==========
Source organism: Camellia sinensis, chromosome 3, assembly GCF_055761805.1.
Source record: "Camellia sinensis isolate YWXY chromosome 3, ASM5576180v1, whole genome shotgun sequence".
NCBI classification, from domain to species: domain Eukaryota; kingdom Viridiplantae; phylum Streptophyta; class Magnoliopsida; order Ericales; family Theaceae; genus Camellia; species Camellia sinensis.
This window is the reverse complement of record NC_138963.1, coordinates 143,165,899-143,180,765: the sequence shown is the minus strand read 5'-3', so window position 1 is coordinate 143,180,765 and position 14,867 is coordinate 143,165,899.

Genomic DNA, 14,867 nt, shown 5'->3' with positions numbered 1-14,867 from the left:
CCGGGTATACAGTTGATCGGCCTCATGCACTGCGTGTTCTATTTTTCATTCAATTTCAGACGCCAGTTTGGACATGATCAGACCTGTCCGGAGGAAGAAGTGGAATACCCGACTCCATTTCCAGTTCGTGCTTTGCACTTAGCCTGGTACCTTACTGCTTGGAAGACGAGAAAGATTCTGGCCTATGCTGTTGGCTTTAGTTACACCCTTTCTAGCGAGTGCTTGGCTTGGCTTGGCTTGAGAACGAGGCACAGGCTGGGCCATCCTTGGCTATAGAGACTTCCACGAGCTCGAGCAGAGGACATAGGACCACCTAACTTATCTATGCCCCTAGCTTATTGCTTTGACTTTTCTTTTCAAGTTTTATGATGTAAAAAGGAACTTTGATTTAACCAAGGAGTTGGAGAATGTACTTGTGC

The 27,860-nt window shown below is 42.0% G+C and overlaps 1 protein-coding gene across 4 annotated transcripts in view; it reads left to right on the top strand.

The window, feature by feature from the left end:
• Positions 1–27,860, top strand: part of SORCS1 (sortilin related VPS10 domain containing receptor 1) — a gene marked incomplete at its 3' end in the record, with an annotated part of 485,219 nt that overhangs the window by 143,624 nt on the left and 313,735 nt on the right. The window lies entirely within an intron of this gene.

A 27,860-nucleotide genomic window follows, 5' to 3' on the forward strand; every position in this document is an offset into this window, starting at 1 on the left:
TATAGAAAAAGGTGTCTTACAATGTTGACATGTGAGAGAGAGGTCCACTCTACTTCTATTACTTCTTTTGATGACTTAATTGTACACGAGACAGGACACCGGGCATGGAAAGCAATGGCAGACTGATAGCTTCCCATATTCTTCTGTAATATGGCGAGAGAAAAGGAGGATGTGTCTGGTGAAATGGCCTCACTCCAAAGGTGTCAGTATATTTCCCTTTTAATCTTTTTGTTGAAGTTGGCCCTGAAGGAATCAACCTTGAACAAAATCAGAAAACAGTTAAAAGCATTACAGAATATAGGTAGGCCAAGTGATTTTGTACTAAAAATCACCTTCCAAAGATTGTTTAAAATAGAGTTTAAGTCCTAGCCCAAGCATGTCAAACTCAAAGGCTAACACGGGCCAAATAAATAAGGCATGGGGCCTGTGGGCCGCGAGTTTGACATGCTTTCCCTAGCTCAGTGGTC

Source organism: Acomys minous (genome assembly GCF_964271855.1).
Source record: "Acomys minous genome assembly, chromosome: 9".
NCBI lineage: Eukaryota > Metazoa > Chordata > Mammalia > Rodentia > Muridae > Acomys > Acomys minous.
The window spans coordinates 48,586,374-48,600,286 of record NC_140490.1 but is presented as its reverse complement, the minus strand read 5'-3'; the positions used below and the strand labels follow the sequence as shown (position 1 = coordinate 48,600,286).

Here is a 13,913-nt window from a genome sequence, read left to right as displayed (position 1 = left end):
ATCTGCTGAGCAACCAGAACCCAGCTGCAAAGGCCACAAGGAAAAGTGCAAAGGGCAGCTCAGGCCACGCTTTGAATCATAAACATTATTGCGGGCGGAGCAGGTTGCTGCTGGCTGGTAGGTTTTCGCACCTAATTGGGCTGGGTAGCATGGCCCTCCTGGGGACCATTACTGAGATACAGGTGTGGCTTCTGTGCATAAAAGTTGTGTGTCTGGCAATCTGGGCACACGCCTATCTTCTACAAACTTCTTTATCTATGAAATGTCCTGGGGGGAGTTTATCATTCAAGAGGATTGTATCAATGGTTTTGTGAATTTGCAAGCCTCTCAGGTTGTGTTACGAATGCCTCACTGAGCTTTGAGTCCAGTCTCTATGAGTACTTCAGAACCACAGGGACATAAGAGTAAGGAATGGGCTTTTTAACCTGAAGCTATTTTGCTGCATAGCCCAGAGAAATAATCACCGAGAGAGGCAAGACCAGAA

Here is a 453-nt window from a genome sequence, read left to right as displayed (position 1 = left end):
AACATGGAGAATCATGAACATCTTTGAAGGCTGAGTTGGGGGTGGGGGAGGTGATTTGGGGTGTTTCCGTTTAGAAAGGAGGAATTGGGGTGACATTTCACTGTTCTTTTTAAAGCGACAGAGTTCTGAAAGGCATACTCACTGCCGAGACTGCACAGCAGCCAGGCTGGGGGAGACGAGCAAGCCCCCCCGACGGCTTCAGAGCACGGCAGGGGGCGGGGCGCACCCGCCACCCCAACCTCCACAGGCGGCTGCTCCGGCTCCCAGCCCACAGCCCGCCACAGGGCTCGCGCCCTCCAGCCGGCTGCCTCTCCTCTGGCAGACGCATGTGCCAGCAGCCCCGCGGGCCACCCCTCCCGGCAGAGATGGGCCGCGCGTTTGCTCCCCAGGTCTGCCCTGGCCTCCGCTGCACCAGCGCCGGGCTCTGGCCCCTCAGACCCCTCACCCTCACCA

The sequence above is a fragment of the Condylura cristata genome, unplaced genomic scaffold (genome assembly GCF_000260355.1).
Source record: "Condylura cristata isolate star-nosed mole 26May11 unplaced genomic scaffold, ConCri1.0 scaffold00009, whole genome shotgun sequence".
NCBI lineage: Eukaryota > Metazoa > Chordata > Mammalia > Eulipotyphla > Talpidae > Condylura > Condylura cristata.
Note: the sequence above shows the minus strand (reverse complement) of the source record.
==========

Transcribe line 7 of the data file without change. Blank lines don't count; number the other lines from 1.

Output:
The 27,860-nt window shown below is 42.0% G+C and overlaps 1 protein-coding gene across 4 annotated transcripts in view; it reads left to right on the top strand.